Two months ago club promoter Vic Melecio was looking for someone to make stickers for an event when he met rock show promoter Mia Park, co-owner of the printing and CD pressing company Dig It All Mediaworks. Park, who’s also cohost of the local cable dance show Chic-a-Go-Go and all-around indie-rock it girl, was surprised to learn that despite his many ties to the young Asian community, Melecio–who’s of Filipino descent, has organized Asian-themed club events for several years, and founded the Ginseng Web site (www.ginmag.com), which covers the “Asian nightclub experience”–had never heard of the Asian American Showcase, a festival of films and, more recently, music and art that began in 1995. “We started talking about our activities in the Asian community and realized there’s a huge gap,” says Park, who programmed the music portion of last spring’s showcase. “There are club-scene Asians that go to places like Saga. Then there’s the more–how should I say it–arty or indie-rock crowd that doesn’t go to dance clubs.
“In a general sense you can tie those divisions to our origins,” she adds. “Filipino culture seems to be more African-Americanish. They tend to listen to more hip-hop, wear baggy pants, and identify more with that culture. The other Korean-Americans I know are kind of across-the-board. I know that a lot go to rock shows. I know just as many who go to the dance clubs. Taiwanese- and Chinese-Americans also tend to be more clubby. This is totally generalizing, of course.”
The pair have cooked up an eclectic event they hope will appeal to both groups–Ginfest 2000, which will feature a fashion show of designs by Cat Chow as well as performances from Asian hip-hop group P.A.C.I.F.I.C.S., theater group Stir Friday Night, Park’s rock band Kim, and DJs Harold Hiso, Peter Ramos, and Jay Jay.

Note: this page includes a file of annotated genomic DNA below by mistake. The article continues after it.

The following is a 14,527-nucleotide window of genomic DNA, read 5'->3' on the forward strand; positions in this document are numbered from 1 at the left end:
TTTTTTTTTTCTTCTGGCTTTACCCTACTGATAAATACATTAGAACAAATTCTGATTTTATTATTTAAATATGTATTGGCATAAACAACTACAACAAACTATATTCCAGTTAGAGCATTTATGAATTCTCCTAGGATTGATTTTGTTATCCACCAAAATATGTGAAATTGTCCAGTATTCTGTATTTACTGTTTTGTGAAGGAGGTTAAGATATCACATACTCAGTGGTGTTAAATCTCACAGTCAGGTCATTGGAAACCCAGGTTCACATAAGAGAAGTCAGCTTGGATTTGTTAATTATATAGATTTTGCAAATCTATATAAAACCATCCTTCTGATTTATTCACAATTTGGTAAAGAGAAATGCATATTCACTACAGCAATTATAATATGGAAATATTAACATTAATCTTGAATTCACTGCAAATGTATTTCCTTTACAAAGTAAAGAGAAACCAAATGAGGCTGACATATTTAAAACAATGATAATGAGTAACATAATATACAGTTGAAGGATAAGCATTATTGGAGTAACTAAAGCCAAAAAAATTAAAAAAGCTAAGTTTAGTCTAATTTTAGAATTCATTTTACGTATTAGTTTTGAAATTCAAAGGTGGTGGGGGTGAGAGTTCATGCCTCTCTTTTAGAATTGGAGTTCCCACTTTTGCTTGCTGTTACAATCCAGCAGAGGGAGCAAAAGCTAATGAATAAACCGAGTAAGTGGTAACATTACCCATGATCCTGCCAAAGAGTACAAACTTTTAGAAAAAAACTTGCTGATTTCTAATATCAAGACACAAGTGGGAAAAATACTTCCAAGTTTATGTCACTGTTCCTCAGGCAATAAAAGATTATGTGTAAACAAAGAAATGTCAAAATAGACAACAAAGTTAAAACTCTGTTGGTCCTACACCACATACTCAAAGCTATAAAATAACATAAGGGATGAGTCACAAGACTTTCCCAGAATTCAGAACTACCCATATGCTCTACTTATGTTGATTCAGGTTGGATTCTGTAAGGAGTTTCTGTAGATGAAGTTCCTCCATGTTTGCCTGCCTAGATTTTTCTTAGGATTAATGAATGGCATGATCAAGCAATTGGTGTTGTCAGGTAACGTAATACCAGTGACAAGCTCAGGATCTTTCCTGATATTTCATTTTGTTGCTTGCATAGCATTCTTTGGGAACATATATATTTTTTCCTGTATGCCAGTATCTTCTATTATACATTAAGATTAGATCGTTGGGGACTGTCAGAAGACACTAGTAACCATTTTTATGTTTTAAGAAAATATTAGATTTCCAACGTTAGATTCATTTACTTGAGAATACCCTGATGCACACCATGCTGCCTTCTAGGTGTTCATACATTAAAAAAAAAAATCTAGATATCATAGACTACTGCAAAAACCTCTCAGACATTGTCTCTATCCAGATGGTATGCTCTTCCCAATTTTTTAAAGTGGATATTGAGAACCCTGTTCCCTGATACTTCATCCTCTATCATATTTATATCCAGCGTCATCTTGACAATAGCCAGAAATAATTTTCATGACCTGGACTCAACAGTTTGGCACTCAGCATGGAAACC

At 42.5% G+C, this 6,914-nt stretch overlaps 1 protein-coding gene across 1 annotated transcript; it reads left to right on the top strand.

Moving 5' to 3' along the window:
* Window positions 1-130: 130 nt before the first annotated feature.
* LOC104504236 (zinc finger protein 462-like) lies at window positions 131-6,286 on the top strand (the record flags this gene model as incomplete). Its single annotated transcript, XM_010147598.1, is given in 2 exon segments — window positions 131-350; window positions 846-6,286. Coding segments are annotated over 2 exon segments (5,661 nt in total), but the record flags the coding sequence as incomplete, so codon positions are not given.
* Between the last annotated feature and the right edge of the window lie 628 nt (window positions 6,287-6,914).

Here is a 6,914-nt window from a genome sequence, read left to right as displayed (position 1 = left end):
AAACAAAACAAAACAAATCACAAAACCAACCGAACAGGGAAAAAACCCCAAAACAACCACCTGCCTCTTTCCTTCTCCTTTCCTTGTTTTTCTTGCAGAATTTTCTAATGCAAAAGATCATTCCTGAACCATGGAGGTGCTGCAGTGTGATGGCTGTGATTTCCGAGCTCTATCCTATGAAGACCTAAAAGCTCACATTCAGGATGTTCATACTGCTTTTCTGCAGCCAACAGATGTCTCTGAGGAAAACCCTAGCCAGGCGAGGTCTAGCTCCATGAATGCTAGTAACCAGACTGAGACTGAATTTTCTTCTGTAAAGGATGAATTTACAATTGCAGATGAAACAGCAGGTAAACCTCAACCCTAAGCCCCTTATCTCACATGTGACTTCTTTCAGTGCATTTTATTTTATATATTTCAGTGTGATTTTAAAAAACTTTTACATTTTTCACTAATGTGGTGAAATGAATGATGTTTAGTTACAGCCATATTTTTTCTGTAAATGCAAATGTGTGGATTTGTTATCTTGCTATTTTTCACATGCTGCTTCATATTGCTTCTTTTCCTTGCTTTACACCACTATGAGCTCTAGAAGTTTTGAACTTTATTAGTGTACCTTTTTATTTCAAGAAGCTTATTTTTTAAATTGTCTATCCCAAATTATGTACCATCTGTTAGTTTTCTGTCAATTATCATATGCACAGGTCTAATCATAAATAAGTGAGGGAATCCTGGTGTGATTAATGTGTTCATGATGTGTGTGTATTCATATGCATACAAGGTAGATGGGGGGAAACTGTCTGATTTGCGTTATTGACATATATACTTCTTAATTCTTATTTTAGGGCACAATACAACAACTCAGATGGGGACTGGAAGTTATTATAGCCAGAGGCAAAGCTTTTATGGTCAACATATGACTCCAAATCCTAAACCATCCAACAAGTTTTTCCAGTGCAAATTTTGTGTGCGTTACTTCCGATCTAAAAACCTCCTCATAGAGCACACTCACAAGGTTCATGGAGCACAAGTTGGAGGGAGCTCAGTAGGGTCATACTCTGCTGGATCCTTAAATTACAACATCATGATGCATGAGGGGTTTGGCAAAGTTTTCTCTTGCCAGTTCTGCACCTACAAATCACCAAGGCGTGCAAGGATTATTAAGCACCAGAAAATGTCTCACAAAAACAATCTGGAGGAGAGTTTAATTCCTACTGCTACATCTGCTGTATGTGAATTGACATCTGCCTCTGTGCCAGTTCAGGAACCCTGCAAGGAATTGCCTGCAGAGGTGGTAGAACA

“We thought all these acts might bring everyone together at one place at one time,” says Melecio. He and Park combined their mailing lists–Park says her “artsy-fartsy indie-rock list” includes the names of about 500 people ranging in age from mid-20s to mid-30s; Melecio’s Ginseng Night Life promotions company boasts 14,000 names on its list server–and scheduled the event at the Dragon Room. “It’s kind of like a slacker dry run for next year’s Asian American Showcase, where we’re trying to do this on a grander scale,” says Park.
“Ginseng people are pretty consistent about coming out,” says Melecio. “But I am wondering how the rock crowd will take to the nightclub genre.” Park’s not sure how the club’s dress code–no jeans, sneakers, or hats–will go down. “If we had it at the Hideout people could wear whatever they wanted,” she says. “But we chose to have it at a dance club, because it’s easier to get indie rockers to go there than it is to get club people to go to a rock club. We see this as an experiment.”
Doors open at the Dragon Room, 809 W. Evergreen, at 10 PM. Cover is $10 before 11 PM, $15 after; you must be 21. Call 773-384-8960.
Art accompanying story in printed newspaper (not available in this archive): photo/Jim Newberry.